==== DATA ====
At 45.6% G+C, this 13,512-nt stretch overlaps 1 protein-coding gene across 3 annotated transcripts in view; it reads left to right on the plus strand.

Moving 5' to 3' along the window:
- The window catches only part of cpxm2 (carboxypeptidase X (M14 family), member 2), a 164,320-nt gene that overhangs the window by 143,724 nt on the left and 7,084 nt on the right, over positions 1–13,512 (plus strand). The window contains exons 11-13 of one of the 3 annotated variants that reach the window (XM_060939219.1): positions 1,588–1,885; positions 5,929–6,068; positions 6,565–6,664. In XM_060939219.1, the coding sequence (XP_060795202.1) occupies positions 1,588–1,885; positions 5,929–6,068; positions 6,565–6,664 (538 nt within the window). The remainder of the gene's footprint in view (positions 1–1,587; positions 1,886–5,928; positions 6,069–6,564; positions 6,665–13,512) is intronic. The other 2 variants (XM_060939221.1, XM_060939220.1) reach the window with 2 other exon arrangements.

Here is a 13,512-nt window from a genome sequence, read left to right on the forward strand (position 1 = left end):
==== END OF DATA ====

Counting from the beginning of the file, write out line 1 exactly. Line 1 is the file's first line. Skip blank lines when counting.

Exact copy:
At 45.6% G+C, this 13,512-nt stretch overlaps 1 protein-coding gene across 3 annotated transcripts in view; it reads left to right on the plus strand.